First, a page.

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Article|11 Dec 2023|OPEN
Efficient and heritable A-to-K base editing in rice and tomato 
Xinbo Li1,2 ,† , Jiyong Xie3,4 ,† , Chao Dong1,2 ,† , Zai Zheng1,2 , Rundong Shen1,2 , Xuesong Cao5 , Xiaoyan Chen1 , Mugui Wang1 , Jian-Kang Zhu1,5 , , Yifu Tian,1,2 ,
1Ministry of Agriculture and Rural Affairs Key Laboratory of Gene Editing Technologies (Hainan), Institute of Crop Sciences and National Nanfan Research Institute, Chinese Academy of Agricultural Sciences, Sanya, Hainan 572024, China
2Hainan Yazhou Bay Seed Lab, Sanya, Hainan 572024, China
3Shanghai Center for Plant Stress Biology, CAS Center for Excellence in Molecular Plant Sciences, Chinese Academy of Sciences, Shanghai 201602, China
4University of Chinese Academy of Sciences, Beijing 100049, China
5Institute of Advanced Biotechnology, and School of Life Sciences, Southern University of Science and Technology, Shenzhen 518055, China
*Corresponding author. E-mail:,
Xinbo Li and Jiyong Xie,Chao Dong contributed equally to the study.

Horticulture Research 11,
Article number: uhad250 (2024)
Views: 23

Received: 30 Aug 2023
Accepted: 15 Nov 2023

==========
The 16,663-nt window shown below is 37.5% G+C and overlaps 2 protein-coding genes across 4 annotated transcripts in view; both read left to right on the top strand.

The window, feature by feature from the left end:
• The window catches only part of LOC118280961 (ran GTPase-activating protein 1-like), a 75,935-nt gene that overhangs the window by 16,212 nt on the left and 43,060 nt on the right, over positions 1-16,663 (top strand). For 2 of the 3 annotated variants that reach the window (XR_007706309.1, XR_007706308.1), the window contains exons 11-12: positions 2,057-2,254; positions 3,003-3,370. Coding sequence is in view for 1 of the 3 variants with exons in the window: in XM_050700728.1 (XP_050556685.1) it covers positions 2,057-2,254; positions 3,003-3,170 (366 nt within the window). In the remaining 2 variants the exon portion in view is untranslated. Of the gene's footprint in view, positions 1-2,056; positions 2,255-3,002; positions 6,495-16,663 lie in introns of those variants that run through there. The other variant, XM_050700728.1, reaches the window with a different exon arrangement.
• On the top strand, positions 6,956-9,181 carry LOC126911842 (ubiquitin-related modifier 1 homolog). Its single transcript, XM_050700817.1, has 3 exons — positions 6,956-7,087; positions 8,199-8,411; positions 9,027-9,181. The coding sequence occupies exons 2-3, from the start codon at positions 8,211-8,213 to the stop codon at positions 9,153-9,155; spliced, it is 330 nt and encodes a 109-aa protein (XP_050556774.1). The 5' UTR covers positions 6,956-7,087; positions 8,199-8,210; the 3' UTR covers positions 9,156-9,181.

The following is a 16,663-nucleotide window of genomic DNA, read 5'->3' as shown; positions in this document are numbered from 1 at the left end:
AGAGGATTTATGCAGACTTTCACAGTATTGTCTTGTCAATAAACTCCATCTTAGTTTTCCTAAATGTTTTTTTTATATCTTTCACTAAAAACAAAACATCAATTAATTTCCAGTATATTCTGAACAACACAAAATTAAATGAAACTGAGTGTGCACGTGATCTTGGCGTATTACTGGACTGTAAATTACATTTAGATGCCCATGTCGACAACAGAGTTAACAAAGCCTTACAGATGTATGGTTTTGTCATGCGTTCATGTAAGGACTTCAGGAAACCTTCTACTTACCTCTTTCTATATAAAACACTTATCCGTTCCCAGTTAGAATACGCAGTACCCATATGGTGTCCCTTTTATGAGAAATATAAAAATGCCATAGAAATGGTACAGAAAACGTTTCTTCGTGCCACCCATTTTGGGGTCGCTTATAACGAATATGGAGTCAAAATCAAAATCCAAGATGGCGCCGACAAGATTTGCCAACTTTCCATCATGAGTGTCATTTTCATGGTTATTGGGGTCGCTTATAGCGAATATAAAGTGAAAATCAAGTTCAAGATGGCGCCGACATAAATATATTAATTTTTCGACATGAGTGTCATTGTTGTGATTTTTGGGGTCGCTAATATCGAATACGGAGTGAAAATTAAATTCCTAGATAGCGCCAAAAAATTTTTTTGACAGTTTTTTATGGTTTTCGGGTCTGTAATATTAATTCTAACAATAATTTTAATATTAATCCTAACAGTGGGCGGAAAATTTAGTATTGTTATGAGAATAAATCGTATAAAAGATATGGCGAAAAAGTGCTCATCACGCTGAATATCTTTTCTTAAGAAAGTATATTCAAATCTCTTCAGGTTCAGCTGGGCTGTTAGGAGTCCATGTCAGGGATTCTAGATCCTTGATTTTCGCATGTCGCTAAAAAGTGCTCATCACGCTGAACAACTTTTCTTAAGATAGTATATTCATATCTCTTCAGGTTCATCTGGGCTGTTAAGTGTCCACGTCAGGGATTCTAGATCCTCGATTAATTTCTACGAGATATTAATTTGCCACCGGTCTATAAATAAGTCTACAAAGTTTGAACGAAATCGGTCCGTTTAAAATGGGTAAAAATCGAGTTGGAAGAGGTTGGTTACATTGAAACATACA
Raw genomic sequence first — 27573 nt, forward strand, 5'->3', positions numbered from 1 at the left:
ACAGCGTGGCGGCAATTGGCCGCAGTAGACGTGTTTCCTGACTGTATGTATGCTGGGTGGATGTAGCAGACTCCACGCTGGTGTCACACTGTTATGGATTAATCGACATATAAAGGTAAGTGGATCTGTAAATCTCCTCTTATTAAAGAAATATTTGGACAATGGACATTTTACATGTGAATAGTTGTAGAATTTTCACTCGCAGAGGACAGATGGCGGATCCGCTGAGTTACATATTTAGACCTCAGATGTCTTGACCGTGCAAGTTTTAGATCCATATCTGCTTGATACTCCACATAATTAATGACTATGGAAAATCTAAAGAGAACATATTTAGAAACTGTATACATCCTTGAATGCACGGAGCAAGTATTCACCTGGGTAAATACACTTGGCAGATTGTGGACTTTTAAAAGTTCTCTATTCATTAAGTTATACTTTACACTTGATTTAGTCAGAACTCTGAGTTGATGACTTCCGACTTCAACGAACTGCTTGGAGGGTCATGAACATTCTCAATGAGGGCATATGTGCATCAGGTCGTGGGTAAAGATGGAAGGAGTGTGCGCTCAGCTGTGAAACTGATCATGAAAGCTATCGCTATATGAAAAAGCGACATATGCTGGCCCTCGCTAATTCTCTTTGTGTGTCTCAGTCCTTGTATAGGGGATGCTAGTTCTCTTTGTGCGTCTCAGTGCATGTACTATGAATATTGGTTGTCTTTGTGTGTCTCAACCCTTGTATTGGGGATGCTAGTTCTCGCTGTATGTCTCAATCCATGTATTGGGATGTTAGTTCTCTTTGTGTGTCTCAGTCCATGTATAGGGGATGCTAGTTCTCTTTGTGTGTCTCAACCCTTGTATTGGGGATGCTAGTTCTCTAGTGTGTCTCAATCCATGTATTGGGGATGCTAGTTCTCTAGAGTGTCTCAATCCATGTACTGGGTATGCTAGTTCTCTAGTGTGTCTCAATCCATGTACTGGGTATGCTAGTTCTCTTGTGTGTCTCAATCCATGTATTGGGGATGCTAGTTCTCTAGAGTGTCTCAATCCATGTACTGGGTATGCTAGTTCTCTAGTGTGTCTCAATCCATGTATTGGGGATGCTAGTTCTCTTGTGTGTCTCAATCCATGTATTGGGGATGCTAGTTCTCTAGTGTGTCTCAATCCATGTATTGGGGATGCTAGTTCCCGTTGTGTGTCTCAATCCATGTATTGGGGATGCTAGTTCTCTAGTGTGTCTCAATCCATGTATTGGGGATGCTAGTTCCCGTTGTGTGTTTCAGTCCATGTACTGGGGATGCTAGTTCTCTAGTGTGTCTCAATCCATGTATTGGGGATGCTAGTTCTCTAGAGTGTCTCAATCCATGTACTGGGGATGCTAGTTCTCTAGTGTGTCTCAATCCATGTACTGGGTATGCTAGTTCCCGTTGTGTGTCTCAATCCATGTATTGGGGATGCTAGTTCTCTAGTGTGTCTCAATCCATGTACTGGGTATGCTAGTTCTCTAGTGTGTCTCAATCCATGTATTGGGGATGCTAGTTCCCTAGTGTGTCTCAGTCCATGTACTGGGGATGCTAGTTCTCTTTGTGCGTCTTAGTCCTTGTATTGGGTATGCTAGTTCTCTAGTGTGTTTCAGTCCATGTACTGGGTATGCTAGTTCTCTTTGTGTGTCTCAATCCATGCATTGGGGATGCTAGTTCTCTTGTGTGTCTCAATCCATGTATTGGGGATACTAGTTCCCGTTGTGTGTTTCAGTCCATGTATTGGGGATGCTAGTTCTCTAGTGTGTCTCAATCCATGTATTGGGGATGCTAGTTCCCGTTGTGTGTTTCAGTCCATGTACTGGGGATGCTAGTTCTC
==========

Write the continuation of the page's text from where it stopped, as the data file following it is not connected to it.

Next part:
Published online: 11 Dec 2023


Cytosine and adenosine base editors (CBE and ABE) have been widely used in plants, greatly accelerating gene function research and crop breeding. Current base editors can achieve efficient A-to-G and C-to-T/G/A editing. However, efficient and heritable A-to-Y (A-to-T/C) editing remains to be developed in plants. In this study, a series of A-to-K base editor (AKBE) systems were constructed for monocot and dicot plants. Furthermore, nSpCas9 was replaced with the PAM-less Cas9 variant (nSpRY) to expand the target range of the AKBEs. Analysis of 228 T0 rice plants and 121 T0 tomato plants edited using AKBEs at 18 endogenous loci revealed that, in addition to highly efficient A-to-G substitution (41.0% on average), the plant AKBEs can achieve A-to-T conversion with efficiencies of up to 25.9 and 10.5% in rice and tomato, respectively. Moreover, the rice-optimized AKBE generates A-to-C conversion in rice, with an average efficiency of 1.8%, revealing the significant value of plant-optimized AKBE in creating genetic diversity. Although most of the A-to-T and A-to-C edits were chimeric, desired editing types could be transmitted to the T1 offspring, similar to the edits generated by the traditional ABE8e. Besides, using AKBEs to target tyrosine (Y, TAT) or cysteine (C, TGT) achieved the introduction of an early stop codon (TAG/TAA/TGA) of target genes, demonstrating its potential use in gene disruption.